With Editas' third CEO in as many years, expect a new CMO and new development partners – Endpoints News

With Editas’ third CEO in as many years, expect a new CMO and new development partners – Endpoints News

Sarepta Therapeutics CMO Gilmore O’Neill will take over as CEO and president of CRISPR biotech Editas Medicine on June 1.

But already in the hours since being announced, O’Neill has been hearing from his network on who could potentially be the new CMO at the gene editing company he’s about to helm. Lisa Michaels was fired from the medical chief post in early February, without public explanation, as part of a rebuilding of the C-suite.

Hiring a new CMO will be one of O’Neill’s top priorities when he takes over the C-suite posts from executive chair Jim Mullen, who was in the post for the past 14 months, the two said in a joint interview with Endpoints News. The pair know each other well and will have few kinks to work out in the transition period because of their prior time together at Biogen in the aughts, where Mullen was CEO and O’Neill held various VP and SVP posts.

“The company hasn’t been as crisp on execution as it just needs to be, should be, has to be,” Mullen said of the leadership transition. Editas’ shares $EDIT were down about 5.5% Thursday morning. As executive chair, he’ll spend more time on “investor development, thinking about some policy development, looking over the horizon at the days when we may start to commercialize products.”

Jim Mullen

Business development and capital raising will be additional focuses on “day one,” O’Neill said. His predecessor said Editas has “not been as active or as productive on the business development front” as it could have been. The biotech will look to shore up expertise via partnering on its engineered NK cell programs because of the space’s “uber competitive” and expensive nature, Mullen said. Inbound interest is also flowing in from drug developers looking to pair up their therapeutics with Editas’ editing machinery and tech, he added.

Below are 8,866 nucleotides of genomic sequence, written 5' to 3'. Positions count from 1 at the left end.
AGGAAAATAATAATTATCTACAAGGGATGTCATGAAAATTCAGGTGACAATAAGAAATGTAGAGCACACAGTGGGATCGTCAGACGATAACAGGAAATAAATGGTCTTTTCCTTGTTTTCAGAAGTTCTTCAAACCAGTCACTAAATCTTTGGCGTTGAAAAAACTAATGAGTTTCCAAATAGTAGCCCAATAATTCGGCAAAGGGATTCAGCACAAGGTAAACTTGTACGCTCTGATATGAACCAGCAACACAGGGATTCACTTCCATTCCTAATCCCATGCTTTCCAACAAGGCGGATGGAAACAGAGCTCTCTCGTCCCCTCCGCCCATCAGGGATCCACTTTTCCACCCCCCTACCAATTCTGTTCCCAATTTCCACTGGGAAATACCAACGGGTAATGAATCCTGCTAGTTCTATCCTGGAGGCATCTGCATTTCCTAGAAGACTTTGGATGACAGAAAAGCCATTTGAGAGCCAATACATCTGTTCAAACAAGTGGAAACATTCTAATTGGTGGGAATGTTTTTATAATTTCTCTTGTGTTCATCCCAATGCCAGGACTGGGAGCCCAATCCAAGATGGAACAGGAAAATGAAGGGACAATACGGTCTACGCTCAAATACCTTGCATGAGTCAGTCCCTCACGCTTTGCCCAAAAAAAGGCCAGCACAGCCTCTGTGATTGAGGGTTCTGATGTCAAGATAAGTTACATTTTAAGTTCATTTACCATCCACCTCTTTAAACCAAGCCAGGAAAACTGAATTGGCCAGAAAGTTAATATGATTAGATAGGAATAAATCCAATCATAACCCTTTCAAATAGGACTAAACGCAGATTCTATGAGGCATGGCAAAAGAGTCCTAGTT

O’Neill was also looking for a new partner over the past few months. His job search was laser-focused on CEO posts.

“Editas jumped off the page at me just as an enormously exciting opportunity. Why? Thetechnology. It has unlimited, really, potential and then the company itself there [is] differentiated core expertise in the company around nucleases enhancements, around guide RNA chemistry and design, as well as experiences with different delivery methodologies,” O’Neill said.

He inherits a nine-year-old biotech founded with the potential to be a pioneer in the CRISPR field. The company was born out of the science from CRISPR and gene editing leaders Feng Zhang, George Church, J. Keith Joung and David Liu.

But the company has had only a few clinical trial data releases since entering human studies. The company presented some initial data on EDIT-101 for Leber congenital amaurosis, a rare genetic vision-loss disorder, in October 2021. And this week, the biotech said it became the first to test a CRISPR gene editing med live in a pediatric patient with EDIT-101. Editas began testing EDIT-101 in July 2019 with partner Allergan, but AbbVie said the deal in August 2020.

Also this year, Editas will begin testing its second program, EDIT-301, in patients with sickle cell disease and in another study in patients with transfusion-dependent beta thalassemia.

O’Neill has been CMO and EVP of R&D at Sarepta since June 2018, where he’s contributed to the Cambridge, MA biotech’s gene therapies for Duchenne muscular dystrophy, Amondys and Vyondys. Editas also touted O’Neill’s work on Biogen’s spinal muscular atrophy drug Spinraza and MS therapies Plegridy and Tecfidera.

He’s the third new CEO since 2019. Mullen took over in February 2021, when Cynthia Collins departed following a two-year stint after Katrine Bosley’s exit in January 2019. Multiple other science and medical chiefs have packed up their bags in recent years, too.

“The first thing to start with on long-term viability is to have somebody that’s younger, which probably doesn’t necessarily include me,” Mullen jokedly said.

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